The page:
Robert F. Beck
University of Michigan, Ann Arbor, USA
31st Georg Weinblum Memorial Lecture (2008/09)
Seakeeping Computations in the Time Domain
Robert F. Beck, born in 1943, received two Bachelor’s degrees in naval architecture and in aeronautical engineering at the University of Michigan in Ann Arbor in 1965, his Master’s degree at the Massachusetts Institute of Technology (MIT) in 1968, and his PhD in 1970 under the supervision of John N. Newman. After one year as a post-doctoral researcher with Ernest O. Tuck at the University of Adelaide, he returned to the University of Michigan. There, he has been director of the hydrodynamics laboratory and chair of the Department of Naval Architecture and Marine Engineering. He was the Herbert C. Sadler Collegiate Professor from 2005 to 2007 and is currently the Richard B. Couch Professor of Naval Architecture and Marine Engineering.
Prof. Beck was editor-in-chief for 14 years of the Journal of Ship Research and is/was a member of many national and international committees including those of ITTC, ISSC and SNAME. Further, he has hosted a number of international conferences. He is a Fellow and Honorary Member of SNAME. In addition, he is the recipient of various awards for outstanding achievements in research and teaching, including the Davidson Medal from SNAME, an Honoring Symposium on Marine Hydrodynamics at OMAE2015, and a lifetime achievement award from the Ocean, Offshore and Artic Engineering Division of ASME.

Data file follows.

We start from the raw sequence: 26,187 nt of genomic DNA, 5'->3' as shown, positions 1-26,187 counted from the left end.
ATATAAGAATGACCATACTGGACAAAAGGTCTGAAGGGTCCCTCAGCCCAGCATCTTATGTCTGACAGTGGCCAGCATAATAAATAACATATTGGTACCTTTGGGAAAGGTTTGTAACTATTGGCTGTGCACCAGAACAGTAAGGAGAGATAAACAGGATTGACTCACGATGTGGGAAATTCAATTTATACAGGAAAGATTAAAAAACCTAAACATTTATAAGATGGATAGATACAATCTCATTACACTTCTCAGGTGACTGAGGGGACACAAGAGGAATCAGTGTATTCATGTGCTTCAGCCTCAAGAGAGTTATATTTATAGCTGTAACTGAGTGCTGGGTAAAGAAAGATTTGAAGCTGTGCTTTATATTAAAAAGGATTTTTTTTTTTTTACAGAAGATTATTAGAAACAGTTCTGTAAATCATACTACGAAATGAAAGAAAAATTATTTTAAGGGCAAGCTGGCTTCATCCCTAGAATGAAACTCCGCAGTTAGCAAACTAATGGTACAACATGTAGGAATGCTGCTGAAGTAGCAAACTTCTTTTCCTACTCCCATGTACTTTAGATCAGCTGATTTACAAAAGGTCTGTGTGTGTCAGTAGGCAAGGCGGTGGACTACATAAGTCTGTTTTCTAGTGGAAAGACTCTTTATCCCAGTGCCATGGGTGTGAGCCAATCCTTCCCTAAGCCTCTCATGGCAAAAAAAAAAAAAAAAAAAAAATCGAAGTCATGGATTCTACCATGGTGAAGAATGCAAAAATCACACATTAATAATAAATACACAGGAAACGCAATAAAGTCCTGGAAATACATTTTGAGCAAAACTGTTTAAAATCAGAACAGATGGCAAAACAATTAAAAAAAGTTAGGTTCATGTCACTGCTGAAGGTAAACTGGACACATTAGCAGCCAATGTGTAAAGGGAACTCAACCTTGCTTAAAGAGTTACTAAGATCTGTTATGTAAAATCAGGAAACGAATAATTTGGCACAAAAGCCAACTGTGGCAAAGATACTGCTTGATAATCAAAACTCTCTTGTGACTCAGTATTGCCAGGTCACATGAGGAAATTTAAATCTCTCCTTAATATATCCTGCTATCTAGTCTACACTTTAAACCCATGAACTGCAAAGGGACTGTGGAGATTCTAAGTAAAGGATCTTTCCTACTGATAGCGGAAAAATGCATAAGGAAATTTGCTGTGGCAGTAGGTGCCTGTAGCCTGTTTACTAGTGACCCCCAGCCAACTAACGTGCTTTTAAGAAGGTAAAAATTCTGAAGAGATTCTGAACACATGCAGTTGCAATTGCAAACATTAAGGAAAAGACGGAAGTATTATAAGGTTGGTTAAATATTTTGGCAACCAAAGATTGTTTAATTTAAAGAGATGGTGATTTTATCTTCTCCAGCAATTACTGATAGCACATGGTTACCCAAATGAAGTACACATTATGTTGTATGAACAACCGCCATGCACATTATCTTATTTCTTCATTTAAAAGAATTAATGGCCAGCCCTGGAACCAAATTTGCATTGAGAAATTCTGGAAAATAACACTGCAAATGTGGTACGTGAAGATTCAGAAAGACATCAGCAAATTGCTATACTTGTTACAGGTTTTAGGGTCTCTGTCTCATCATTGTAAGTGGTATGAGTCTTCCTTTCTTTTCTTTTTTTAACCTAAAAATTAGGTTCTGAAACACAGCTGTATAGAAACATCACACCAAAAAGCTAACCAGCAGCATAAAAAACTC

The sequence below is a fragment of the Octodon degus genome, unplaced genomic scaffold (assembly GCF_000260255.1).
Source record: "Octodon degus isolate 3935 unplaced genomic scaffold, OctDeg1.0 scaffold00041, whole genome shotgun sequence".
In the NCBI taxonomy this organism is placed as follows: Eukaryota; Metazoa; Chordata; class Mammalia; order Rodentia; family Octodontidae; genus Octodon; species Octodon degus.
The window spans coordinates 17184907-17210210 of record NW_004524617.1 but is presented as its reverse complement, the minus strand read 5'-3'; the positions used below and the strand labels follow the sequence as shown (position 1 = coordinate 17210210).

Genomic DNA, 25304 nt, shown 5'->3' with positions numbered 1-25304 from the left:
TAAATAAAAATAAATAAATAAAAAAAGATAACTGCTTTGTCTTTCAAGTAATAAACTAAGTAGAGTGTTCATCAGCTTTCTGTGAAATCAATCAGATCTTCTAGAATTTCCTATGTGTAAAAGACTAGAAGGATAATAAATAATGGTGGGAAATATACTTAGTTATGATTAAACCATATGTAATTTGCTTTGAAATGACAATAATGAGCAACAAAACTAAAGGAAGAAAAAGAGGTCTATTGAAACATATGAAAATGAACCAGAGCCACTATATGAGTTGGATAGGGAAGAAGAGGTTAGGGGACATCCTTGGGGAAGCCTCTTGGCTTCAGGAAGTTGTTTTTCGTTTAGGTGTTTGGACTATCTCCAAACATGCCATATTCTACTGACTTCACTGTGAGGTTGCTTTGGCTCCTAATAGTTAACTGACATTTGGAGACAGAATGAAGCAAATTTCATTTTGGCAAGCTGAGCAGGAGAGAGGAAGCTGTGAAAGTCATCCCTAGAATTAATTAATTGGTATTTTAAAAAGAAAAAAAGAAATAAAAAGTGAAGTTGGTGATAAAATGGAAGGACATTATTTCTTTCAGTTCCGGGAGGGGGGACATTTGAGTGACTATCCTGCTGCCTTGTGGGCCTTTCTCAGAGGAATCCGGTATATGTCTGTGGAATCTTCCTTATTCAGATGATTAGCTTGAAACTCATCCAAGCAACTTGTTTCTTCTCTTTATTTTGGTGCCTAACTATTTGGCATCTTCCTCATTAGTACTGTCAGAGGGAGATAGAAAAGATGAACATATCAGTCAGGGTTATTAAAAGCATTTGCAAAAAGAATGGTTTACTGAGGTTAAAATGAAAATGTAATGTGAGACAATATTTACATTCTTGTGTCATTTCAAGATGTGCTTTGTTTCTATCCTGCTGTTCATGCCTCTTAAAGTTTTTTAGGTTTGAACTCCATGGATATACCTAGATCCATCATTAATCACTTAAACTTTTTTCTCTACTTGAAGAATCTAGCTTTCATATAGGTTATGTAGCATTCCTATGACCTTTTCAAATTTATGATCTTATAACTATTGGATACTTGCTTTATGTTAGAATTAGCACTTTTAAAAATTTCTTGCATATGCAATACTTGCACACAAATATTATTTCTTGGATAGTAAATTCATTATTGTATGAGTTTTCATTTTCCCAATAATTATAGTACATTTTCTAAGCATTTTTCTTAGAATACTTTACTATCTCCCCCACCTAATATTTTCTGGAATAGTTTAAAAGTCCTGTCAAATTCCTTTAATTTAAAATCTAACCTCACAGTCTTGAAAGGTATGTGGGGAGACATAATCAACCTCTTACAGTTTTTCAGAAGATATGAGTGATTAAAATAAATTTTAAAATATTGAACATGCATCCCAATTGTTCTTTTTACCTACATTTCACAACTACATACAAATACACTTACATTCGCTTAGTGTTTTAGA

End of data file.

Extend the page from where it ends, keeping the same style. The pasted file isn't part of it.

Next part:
Prof. Beck has worked on a broad range of marine problems. His early career research involved ship maneuvering and seakeeping in confined waters including ship/ship interactions and bank suction. Recognizing the need for improved wave resistance and seakeeping computations, he started working on panel methods using free surface Green functions in the early 1980’s. Of particular note is the work on time-domain methods. He and his students developed seakeeping computations at forward speed using linear panel methods and the time-domain Green function. The work advanced to fully nonlinear computations using a newly developed desingularized approach to improve the computational speed.
Prof. Beck’s recent research has focused on increasing the speed of ship hydrodynamic computations. In conjunction with colleagues and students at the University of Michigan, complementary RANS and velocity decomposition methods have been developed to speed up viscous flow computations. High speed computations for the prediction of maneuvering performance of a ship in a seaway have been investigated using blended, body-exact, and fast Fourier transform methods. Under support from the Office of Naval Research Environmental Ship Motion Forecasting (ESMF) program, an onboard ship system to predict future ship motions has been developed.
[–] Presentation given by Robert F. Beck
Last update: February 2018